Part-Time Study

University of Oxford Master of Theology in Applied Theology (MTh) part-time

A part-time course taken over four years aimed at those already in ministry. The MTh degree, which is a higher degree of the University of Oxford, and is normally only open to those who have gained a good first degree and consists of two parts.

For Part One, taught in the first two years, students are required to engage in theological reflection with others in organised seminars, and will also be given individual guidance through tutorials and essay supervision. Each unit is externally examined by an extended essay of up to 7,000 words. All students must take two compulsory units in applied theology, and two options. Part Two is a dissertation of 15,000-20,000 words on an aspect of applied theology written during the second two years.

Christian Rural and Environmental Studies Certificate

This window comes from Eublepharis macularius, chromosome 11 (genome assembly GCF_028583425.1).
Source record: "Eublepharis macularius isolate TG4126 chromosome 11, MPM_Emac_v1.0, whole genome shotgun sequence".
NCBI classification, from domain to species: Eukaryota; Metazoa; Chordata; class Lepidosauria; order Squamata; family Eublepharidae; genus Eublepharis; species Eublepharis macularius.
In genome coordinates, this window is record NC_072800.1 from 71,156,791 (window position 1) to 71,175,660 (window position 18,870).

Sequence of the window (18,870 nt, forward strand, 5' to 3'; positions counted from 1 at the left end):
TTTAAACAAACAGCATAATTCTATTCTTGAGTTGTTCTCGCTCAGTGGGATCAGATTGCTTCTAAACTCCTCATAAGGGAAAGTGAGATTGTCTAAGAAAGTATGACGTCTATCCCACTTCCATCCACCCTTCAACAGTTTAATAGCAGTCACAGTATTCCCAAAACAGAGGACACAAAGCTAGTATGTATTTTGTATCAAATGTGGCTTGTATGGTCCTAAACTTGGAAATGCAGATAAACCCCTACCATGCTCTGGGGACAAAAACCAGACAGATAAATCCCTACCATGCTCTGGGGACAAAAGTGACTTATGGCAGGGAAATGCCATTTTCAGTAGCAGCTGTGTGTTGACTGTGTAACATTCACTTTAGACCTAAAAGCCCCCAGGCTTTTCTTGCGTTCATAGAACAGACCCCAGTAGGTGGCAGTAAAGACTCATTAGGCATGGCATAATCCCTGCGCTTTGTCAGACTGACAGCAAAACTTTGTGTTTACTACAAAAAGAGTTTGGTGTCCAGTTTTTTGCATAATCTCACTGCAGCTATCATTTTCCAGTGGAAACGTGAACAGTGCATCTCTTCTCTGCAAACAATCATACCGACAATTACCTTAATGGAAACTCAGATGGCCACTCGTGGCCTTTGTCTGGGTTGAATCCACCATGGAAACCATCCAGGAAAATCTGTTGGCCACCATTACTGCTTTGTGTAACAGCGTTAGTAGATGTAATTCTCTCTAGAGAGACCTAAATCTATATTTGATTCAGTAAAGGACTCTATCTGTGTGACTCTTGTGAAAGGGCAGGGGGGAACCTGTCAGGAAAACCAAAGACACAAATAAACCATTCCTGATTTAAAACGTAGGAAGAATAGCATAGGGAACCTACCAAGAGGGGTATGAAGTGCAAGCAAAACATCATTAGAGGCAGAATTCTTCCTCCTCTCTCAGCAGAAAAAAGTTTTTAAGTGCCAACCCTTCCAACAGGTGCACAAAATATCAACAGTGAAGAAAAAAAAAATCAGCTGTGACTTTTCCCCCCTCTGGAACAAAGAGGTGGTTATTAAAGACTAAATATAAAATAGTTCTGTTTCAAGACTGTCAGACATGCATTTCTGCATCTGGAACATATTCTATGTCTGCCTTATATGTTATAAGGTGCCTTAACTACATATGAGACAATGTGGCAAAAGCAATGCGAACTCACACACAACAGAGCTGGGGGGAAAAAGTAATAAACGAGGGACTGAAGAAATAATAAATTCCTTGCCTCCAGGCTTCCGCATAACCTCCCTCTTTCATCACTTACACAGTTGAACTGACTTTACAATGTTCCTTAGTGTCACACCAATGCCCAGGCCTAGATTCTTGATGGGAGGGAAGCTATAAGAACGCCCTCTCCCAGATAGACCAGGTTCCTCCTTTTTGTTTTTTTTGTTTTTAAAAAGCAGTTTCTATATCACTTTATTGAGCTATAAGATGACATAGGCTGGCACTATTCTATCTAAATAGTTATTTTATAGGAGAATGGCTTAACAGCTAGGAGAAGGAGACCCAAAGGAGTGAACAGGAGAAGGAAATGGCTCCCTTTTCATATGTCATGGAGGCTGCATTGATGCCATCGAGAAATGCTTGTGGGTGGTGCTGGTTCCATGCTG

This two-year Certificate is an opportunity to study rural and environmental issues from a Christian viewpoint. This part-time modular course by distance learning will be of interest to those with a personal or professional concern for the environment and countryside, rural communities and churches.

Students choose from a range of modules which consist of The Living World; Farming and Food; Creation Care Integral Mission; Globalisation and Faith; The Physical Environment; The Biological Environment; Rural Communities; The Church in the Countryside; Rural and Environmental Theology; Atmospheric Carbon Dioxide Stabilisation, Energy and Climate; and An Introduction to Biodiversity. Each module represents about 40 hours of activity and study. Students are examined on Study Papers and Work Diaries, one each per Module, and a written Project presented at a Residential Consultation, the topic being chosen in consultation with the tutor and senior tutors.

Course fees: The cost is £790 in total, which includes two residential weekends at Cuddesdon, payable in two annual instalments. Bursaries can be made available on application.

Further information can be found on the CRES website.